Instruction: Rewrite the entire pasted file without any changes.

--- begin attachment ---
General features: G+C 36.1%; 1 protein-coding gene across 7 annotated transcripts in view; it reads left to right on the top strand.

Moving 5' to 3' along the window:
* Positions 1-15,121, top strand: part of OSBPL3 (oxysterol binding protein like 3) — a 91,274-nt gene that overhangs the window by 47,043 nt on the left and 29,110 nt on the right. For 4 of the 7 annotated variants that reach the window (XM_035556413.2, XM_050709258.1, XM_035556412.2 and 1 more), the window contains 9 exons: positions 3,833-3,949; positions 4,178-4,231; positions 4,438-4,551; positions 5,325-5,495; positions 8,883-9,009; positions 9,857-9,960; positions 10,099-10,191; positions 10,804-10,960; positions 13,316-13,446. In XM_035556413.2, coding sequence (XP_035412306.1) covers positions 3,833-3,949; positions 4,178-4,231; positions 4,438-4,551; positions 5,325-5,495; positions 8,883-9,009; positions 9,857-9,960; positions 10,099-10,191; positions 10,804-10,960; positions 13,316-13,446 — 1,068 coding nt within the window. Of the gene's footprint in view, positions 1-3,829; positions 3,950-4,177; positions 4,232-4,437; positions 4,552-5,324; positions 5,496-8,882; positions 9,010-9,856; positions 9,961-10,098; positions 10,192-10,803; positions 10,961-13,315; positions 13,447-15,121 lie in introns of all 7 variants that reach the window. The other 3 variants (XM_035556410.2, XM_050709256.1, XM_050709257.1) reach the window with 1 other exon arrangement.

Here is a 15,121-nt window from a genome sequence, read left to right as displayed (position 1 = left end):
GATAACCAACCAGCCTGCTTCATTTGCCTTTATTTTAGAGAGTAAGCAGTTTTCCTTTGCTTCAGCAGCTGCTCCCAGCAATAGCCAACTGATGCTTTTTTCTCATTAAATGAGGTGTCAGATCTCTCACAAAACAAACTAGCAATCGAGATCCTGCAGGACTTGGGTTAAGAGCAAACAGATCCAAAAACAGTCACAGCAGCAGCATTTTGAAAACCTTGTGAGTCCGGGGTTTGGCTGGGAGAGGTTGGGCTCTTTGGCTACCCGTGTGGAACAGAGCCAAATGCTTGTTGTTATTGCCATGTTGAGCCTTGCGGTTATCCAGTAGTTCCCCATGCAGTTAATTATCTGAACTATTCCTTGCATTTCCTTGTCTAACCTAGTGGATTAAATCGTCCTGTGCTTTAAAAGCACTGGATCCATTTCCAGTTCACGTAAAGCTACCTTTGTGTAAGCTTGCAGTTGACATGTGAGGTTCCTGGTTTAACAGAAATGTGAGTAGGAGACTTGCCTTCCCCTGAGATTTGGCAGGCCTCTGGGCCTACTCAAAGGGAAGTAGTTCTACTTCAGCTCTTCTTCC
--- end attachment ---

General features: G+C 36.1%; 1 protein-coding gene across 7 annotated transcripts in view; it reads left to right on the top strand.

Moving 5' to 3' along the window:
* Positions 1-15,121, top strand: part of OSBPL3 (oxysterol binding protein like 3) — a 91,274-nt gene that overhangs the window by 47,043 nt on the left and 29,110 nt on the right. For 4 of the 7 annotated variants that reach the window (XM_035556413.2, XM_050709258.1, XM_035556412.2 and 1 more), the window contains 9 exons: positions 3,833-3,949; positions 4,178-4,231; positions 4,438-4,551; positions 5,325-5,495; positions 8,883-9,009; positions 9,857-9,960; positions 10,099-10,191; positions 10,804-10,960; positions 13,316-13,446. In XM_035556413.2, coding sequence (XP_035412306.1) covers positions 3,833-3,949; positions 4,178-4,231; positions 4,438-4,551; positions 5,325-5,495; positions 8,883-9,009; positions 9,857-9,960; positions 10,099-10,191; positions 10,804-10,960; positions 13,316-13,446 — 1,068 coding nt within the window. Of the gene's footprint in view, positions 1-3,829; positions 3,950-4,177; positions 4,232-4,437; positions 4,552-5,324; positions 5,496-8,882; positions 9,010-9,856; positions 9,961-10,098; positions 10,192-10,803; positions 10,961-13,315; positions 13,447-15,121 lie in introns of all 7 variants that reach the window. The other 3 variants (XM_035556410.2, XM_050709256.1, XM_050709257.1) reach the window with 1 other exon arrangement.

Here is a 15,121-nt window from a genome sequence, read left to right as displayed (position 1 = left end):
GATAACCAACCAGCCTGCTTCATTTGCCTTTATTTTAGAGAGTAAGCAGTTTTCCTTTGCTTCAGCAGCTGCTCCCAGCAATAGCCAACTGATGCTTTTTTCTCATTAAATGAGGTGTCAGATCTCTCACAAAACAAACTAGCAATCGAGATCCTGCAGGACTTGGGTTAAGAGCAAACAGATCCAAAAACAGTCACAGCAGCAGCATTTTGAAAACCTTGTGAGTCCGGGGTTTGGCTGGGAGAGGTTGGGCTCTTTGGCTACCCGTGTGGAACAGAGCCAAATGCTTGTTGTTATTGCCATGTTGAGCCTTGCGGTTATCCAGTAGTTCCCCATGCAGTTAATTATCTGAACTATTCCTTGCATTTCCTTGTCTAACCTAGTGGATTAAATCGTCCTGTGCTTTAAAAGCACTGGATCCATTTCCAGTTCACGTAAAGCTACCTTTGTGTAAGCTTGCAGTTGACATGTGAGGTTCCTGGTTTAACAGAAATGTGAGTAGGAGACTTGCCTTCCCCTGAGATTTGGCAGGCCTCTGGGCCTACTCAAAGGGAAGTAGTTCTACTTCAGCTCTTCTTCC